Rob Carter's Site Frequency Spectrums

Continuing the discussion from Rob Carter Responds to TMR4A:

@dsterncardinale and @GutsickGibbon, you’ve been having some fun engaging with Rob Carter. In his last response to you he states this:

Figure 2 , after Sanford et al . (2018): The normalized distributions of chromosome 22 SNP data from the 1000 Genomes project, our Evolutionary Model, the Evolutionary Adam and Eve Model, the Designed Alleles Model, and the Designed Gametes Model. Clearly, a number of different biblical models align surprisingly well with the actually observed allele frequency data.

Regarding this graph, they complained (elsewhere, not in this video) that we changed the values on the y-axes between the various graphs in our paper, as if they did not understand the process of normalization.12 It would have been nice to have all the world’s computing power at our disposal so that we could model going from Adam and Eve to 7.5 billion people over the course of six thousand model years, all the while tracking every mutation that happened in duplicate 3-billion-letter digital genomes. We would then have had as many mutations to track as seen in the 1000 Genomes data. Barring that, the data had to be normalized to be comparable. My point is that models are always limited, ours and theirs included.

I think he has a point here. It is legitimate to normalize these curves.

By increasing the population size/samples, the number of total mutations would increase. So normalization is the correct thing to do. Though (1) the normalization should be by area, not by height, and (2) I’m sure improved evolutionary models would fit the data just fine.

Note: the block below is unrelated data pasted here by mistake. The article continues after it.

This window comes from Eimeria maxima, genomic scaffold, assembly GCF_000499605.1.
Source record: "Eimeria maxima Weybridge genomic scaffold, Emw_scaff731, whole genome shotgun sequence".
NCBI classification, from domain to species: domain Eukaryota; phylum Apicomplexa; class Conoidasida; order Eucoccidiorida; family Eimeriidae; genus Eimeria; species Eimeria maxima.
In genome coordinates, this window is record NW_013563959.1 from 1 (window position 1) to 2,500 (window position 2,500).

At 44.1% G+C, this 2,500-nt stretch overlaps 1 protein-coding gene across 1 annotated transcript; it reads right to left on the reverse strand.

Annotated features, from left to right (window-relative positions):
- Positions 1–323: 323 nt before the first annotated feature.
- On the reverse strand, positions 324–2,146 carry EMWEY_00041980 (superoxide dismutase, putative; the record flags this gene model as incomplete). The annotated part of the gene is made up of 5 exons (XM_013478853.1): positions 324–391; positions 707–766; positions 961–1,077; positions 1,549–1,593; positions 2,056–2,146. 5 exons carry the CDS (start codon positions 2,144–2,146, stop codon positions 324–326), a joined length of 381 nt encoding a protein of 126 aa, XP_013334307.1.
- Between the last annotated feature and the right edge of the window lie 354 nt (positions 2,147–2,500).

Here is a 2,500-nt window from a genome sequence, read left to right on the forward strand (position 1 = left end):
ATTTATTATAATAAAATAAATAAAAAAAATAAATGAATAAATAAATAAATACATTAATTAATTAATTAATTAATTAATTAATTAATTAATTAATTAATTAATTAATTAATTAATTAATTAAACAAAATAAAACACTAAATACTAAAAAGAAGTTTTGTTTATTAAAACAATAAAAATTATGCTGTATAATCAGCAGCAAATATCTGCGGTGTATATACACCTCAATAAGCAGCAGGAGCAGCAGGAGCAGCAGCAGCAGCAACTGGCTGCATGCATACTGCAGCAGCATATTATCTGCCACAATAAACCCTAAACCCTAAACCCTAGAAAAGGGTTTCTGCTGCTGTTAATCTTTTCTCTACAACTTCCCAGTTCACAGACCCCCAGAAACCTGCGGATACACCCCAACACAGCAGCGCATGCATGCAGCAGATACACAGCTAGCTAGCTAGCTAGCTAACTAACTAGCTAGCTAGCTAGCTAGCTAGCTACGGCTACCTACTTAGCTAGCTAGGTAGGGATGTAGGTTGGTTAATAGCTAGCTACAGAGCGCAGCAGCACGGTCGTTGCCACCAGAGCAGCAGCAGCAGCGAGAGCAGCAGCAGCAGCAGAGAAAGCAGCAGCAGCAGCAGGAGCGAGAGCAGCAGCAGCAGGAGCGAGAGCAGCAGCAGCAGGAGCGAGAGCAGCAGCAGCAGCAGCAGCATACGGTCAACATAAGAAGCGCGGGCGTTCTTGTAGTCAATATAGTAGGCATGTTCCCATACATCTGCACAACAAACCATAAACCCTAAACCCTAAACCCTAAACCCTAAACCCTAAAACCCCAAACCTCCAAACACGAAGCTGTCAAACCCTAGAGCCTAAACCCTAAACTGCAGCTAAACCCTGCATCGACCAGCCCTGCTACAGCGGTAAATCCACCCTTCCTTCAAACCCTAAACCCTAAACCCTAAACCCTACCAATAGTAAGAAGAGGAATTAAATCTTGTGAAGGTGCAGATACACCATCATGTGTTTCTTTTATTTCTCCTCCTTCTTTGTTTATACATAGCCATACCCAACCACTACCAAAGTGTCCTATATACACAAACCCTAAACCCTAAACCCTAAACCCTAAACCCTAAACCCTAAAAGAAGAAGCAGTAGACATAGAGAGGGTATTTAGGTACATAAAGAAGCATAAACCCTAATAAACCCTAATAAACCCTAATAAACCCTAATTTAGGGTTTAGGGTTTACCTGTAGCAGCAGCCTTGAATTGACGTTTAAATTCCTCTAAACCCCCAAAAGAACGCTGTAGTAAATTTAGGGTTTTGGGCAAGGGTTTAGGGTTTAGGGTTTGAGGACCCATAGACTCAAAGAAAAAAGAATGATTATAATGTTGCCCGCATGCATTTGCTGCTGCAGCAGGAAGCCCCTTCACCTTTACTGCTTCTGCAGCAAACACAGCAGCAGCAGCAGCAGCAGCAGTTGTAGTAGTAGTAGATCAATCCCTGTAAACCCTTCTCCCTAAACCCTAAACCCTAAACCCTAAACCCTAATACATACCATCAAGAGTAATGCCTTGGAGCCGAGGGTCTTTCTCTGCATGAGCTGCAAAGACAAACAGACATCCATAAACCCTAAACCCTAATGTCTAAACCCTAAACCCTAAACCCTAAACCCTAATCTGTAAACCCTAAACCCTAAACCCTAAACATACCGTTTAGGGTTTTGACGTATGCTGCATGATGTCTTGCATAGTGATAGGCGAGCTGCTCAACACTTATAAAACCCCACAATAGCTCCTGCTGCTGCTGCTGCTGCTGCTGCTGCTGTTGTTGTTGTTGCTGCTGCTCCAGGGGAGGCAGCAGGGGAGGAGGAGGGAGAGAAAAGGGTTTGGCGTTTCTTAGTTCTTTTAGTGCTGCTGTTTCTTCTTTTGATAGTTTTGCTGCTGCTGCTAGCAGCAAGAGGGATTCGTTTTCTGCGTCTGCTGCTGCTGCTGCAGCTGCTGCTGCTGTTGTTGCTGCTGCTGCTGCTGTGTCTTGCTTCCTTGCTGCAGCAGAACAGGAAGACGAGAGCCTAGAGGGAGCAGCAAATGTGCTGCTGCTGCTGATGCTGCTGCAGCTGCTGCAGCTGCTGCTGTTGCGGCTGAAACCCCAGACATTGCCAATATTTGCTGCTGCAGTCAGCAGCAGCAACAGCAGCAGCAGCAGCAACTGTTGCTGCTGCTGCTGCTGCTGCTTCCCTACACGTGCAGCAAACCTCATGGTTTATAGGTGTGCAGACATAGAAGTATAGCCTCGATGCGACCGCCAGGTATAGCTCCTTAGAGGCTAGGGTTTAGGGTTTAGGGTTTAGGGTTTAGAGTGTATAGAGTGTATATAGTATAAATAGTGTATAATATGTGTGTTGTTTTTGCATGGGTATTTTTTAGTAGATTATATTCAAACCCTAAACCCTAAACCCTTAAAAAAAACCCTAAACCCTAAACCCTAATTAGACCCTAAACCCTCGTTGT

Ultimately, I think just about any date for Adam and Eve can work by tweaking the simulation and sampling. There just isn’t enough of the right information in the SFS, and the simulations have far too many parameters.

Can you clarify what exactly you think his mistake was? Thanks.

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He’s confusing two different things here. I’ve never commented on those specific data. The thing I’ve criticized that I think he’s referencing has to do with h1n1. I’m on my phone so I don’t have it at my fingertips right now, but it’s taking a figure plotting the decline in excess mortality among young adults over time from 1918 to whenever and using those data to claim fitness declined over that time, which is SUPER not the same thing.

If that’s not what he’s talking about, then I have no idea what he’s going for. I skipped over mentioning this particular part of his piece in any detail specifically because he’s going off about things I’ve literally never commented on.

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Oh I see. You guys were talking about different data than he though.

What I will say is that it seems he does claim to have a simulation that matches the the observed data on SFS.

I haven’t tried to replicated the precisely the scenarios he attempts here, so I can’t verify that’s the case for sure.

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